Aroden does have domains listed, however, in AP 100. No subdomains, though.
And Razmir... kind of has domains. Paths of Prestige has the Razmiran priest, who can gain the domain powers from one of the domains Razmir supposedly has (but not the spells, because Razmir's a faaaaaake).
I do think that the change of the imp from a companion to a familiar is probably the biggest nerf. I mean, I don't really see the reason to tone it down. These tend to be NPC prestige classes rather than player prestige classes, so it makes sense to make it something that'd make for a boss fight. That's a bigger issue, I think, than just missing out on a spell level. I mean, an end boss NPC has probably got enough wishes to pick up that slack. I guess I'm just a bit annoyed because making Kaltessa Iyis current rules-compliant might take some work. I think I just react poorly to rule changes in general 'cause I get used to things being a certain way. That's a me thing more than anything else.
I also have some general confusion. Like, for the Fiendish divinities if we want to use the ISG classes, it's supposed to raise the entrance requirements... does that apply for the ones that already had ISG stuff? Asmodeus, Lamashtu, Mahathallah, Cyth-V'Sug, and whichever archdevils got them already? I dunno. I guess with Lamashtu I could figure that because she has two different sets of Evangelist boons you could have them be separate things. I dunno.
I do like the Soul Drinker changes, though. The boons are definitely a big plus and now they can be something other than spooky item factories.
Also, now that we have Trelmarixian's boons I can make a stat block for Malefactor Tryfilion!
Hhhhuh. That's gonna be a little weird given some of these guys have already gotten the evangelist/exalted/sentinel boons. Like, Cyth-V'Sug got those in Ironfang Invasion, so I guess it's retconning it so it's the fiendish version and not the regular? Not to mention all the archdevils and stuff who got those boons in Hell's Rebels and Hell's Vengeance. Or are the new Fiendish Obediences going to be different from the Deific Obediences? Blimey my aspergers is making me so confused.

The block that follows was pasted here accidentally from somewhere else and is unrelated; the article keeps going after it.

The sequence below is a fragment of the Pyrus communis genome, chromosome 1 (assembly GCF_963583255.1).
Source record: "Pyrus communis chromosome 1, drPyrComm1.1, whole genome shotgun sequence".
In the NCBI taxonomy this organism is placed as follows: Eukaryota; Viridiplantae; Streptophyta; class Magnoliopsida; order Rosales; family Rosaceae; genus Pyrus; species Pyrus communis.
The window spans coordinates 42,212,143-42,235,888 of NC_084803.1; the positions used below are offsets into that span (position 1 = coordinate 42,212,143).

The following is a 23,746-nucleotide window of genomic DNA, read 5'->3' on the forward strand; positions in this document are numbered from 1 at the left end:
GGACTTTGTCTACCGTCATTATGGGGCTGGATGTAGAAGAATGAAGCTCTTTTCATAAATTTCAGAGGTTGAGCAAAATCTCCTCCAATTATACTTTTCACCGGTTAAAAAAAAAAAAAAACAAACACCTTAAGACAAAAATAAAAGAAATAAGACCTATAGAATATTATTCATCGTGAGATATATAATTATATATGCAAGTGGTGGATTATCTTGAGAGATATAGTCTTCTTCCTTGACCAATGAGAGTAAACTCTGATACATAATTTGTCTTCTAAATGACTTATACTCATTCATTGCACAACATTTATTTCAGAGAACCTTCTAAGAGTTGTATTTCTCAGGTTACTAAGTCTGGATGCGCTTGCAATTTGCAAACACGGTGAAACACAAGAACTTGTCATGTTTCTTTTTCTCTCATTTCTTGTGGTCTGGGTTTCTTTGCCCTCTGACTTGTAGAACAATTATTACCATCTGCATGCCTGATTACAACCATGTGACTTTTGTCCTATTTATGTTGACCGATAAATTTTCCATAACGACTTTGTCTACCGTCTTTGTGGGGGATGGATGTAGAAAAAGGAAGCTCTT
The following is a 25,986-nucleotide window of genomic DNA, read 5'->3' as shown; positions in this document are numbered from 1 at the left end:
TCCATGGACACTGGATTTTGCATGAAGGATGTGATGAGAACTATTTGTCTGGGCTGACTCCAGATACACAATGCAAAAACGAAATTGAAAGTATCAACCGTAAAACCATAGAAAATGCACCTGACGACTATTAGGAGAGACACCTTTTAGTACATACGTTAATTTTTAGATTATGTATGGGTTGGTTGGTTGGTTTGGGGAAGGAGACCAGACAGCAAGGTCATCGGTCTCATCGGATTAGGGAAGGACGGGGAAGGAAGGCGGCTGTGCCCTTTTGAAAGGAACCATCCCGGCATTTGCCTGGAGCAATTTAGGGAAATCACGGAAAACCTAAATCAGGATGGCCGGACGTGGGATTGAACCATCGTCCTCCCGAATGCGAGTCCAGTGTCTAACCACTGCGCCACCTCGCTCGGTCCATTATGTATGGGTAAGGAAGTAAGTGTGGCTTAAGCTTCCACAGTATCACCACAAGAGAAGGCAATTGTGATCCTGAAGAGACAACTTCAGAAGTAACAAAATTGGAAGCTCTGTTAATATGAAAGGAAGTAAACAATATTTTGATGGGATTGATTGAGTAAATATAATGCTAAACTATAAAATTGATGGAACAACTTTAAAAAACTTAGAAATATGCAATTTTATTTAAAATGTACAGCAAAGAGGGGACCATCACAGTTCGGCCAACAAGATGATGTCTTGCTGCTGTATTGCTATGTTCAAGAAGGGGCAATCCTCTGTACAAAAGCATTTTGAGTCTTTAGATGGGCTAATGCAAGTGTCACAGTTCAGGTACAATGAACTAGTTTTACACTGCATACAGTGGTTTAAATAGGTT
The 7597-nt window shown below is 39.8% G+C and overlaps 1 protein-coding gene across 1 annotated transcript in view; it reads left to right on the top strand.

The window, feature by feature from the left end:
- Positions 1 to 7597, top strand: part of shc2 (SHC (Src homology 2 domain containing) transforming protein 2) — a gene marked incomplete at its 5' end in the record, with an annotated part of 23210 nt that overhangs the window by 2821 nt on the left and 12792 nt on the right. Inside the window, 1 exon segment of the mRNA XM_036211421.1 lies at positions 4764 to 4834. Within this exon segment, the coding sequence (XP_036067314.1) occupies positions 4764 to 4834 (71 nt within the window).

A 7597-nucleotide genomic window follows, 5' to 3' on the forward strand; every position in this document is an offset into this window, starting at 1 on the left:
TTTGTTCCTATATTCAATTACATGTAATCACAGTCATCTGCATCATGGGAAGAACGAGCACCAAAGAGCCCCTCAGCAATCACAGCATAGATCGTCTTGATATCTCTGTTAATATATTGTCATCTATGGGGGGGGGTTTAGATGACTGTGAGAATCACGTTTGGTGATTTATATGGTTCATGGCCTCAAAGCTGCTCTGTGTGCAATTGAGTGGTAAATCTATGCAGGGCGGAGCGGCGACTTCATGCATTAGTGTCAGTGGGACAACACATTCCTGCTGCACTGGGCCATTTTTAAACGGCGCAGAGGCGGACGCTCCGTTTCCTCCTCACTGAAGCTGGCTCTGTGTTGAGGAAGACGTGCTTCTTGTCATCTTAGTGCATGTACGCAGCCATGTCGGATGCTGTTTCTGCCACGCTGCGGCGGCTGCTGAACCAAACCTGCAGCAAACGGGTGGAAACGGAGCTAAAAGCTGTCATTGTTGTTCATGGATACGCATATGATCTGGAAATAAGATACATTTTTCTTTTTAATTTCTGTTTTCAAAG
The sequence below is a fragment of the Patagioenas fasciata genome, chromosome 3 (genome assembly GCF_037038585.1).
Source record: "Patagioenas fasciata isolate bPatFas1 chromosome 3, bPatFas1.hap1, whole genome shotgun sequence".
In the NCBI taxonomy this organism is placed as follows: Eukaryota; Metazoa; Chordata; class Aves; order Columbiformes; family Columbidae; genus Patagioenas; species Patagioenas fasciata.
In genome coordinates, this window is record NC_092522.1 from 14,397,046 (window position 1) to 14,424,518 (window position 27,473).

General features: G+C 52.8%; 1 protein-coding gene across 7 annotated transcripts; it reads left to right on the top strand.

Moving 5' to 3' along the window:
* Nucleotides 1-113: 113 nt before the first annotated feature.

Thankfully it doesn't seem too much of a stretch. Now with boons in hand I can finally make a stat block for Maralictor Tryfilion (and thankfully the given class levels in that book already work).
Does the fiendish Sentinel not require Weapon Focus, then?
Lord Gadigan wrote:
Thanks. That all sounds really neat!
Freehold DM wrote:
By all means, feel free to tell me who the church killed because they thought science was witchcraft.
John Kretzer wrote:
I'd say the show does get better. Episode four has some really awesome scenes, and the show never again sinks to the stupidity of that first pre-credits sequence.
But there are a lot of issues and "huh?" moments. You know, I recently watched "Inglourious Basterds" and I found myself with a similar feeling; flashy and fun and hugely entertaining but very confused and frustrating for a lot of reasons.
Why did the church excommunicate the Belmonts? It's not really well explained. I mean, if the Belmonts were using magic to fight that'd at least fit the whole superstition angle, but... he doesn't. He just uses conventional fighting with blessed weapons, salt, and holy water. What did the church object to, apart from being too awesome?
So I binged it. It was fun, but boy does it have problems. Great animation and action and some really good moments, but boy are there problems. Pacing and tonal issues are the primary ones. Trevor Belmont's dialogue is... bizarrely anachronistic. The amount of f-bombs and edgelord gore are kind of silly.